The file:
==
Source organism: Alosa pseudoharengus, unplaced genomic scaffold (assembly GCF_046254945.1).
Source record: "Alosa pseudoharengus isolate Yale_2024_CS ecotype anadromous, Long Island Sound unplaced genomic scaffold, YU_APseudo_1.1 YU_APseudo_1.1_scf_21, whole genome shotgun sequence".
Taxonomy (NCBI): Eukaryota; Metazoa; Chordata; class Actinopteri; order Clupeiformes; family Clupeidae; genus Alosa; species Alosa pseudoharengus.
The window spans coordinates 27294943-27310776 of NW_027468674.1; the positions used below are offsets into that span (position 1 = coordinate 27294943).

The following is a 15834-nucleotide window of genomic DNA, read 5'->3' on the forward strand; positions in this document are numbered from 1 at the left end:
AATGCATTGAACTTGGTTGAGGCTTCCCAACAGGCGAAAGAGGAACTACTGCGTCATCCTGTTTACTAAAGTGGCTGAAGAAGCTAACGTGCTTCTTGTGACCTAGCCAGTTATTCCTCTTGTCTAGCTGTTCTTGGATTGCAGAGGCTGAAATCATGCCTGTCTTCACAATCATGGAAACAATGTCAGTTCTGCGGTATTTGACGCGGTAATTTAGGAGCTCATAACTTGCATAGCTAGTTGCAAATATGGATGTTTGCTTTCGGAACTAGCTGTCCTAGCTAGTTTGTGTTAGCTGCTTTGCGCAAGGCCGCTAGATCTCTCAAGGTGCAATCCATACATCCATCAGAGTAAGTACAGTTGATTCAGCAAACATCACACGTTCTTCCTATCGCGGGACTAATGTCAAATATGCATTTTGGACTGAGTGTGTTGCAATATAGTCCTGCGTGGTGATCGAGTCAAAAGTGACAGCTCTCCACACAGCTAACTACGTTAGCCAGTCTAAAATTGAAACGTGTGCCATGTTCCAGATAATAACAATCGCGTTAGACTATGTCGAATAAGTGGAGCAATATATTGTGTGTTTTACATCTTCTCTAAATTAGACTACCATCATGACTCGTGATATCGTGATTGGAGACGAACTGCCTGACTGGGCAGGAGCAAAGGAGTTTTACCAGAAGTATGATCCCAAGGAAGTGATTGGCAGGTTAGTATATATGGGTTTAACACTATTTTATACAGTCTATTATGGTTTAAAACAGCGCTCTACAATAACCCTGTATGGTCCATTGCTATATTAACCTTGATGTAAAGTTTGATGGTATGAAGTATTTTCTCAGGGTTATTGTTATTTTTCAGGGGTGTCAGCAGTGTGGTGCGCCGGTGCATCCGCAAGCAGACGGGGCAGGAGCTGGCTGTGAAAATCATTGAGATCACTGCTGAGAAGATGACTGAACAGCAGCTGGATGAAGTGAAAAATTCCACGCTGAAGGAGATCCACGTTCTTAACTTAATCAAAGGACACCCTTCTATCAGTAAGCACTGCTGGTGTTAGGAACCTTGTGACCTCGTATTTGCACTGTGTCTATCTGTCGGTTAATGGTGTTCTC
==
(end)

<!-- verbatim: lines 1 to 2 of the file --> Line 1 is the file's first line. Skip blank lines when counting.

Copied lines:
Source organism: Alosa pseudoharengus, unplaced genomic scaffold (assembly GCF_046254945.1).
Source record: "Alosa pseudoharengus isolate Yale_2024_CS ecotype anadromous, Long Island Sound unplaced genomic scaffold, YU_APseudo_1.1 YU_APseudo_1.1_scf_21, whole genome shotgun sequence".